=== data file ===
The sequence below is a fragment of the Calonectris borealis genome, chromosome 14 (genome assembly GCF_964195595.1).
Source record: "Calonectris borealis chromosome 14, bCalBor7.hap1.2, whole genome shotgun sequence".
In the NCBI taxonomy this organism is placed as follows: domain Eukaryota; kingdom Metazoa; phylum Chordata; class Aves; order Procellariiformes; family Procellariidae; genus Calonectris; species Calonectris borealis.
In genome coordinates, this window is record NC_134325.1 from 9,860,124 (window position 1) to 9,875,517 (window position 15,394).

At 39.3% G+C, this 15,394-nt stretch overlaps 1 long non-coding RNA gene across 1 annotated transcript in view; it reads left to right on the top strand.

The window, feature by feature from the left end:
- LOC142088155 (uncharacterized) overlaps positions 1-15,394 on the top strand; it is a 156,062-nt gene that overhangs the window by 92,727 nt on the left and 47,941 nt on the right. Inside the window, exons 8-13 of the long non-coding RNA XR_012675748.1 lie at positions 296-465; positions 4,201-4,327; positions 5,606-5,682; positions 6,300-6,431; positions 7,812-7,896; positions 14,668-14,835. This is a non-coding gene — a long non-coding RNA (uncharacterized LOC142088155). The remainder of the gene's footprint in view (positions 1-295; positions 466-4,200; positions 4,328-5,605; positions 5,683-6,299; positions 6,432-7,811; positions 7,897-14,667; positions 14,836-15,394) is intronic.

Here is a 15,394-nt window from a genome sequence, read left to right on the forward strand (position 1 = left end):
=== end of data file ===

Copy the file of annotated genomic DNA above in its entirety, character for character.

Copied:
The sequence below is a fragment of the Calonectris borealis genome, chromosome 14 (genome assembly GCF_964195595.1).
Source record: "Calonectris borealis chromosome 14, bCalBor7.hap1.2, whole genome shotgun sequence".
In the NCBI taxonomy this organism is placed as follows: domain Eukaryota; kingdom Metazoa; phylum Chordata; class Aves; order Procellariiformes; family Procellariidae; genus Calonectris; species Calonectris borealis.
In genome coordinates, this window is record NC_134325.1 from 9,860,124 (window position 1) to 9,875,517 (window position 15,394).

At 39.3% G+C, this 15,394-nt stretch overlaps 1 long non-coding RNA gene across 1 annotated transcript in view; it reads left to right on the top strand.

The window, feature by feature from the left end:
- LOC142088155 (uncharacterized) overlaps positions 1-15,394 on the top strand; it is a 156,062-nt gene that overhangs the window by 92,727 nt on the left and 47,941 nt on the right. Inside the window, exons 8-13 of the long non-coding RNA XR_012675748.1 lie at positions 296-465; positions 4,201-4,327; positions 5,606-5,682; positions 6,300-6,431; positions 7,812-7,896; positions 14,668-14,835. This is a non-coding gene — a long non-coding RNA (uncharacterized LOC142088155). The remainder of the gene's footprint in view (positions 1-295; positions 466-4,200; positions 4,328-5,605; positions 5,683-6,299; positions 6,432-7,811; positions 7,897-14,667; positions 14,836-15,394) is intronic.

Here is a 15,394-nt window from a genome sequence, read left to right on the forward strand (position 1 = left end):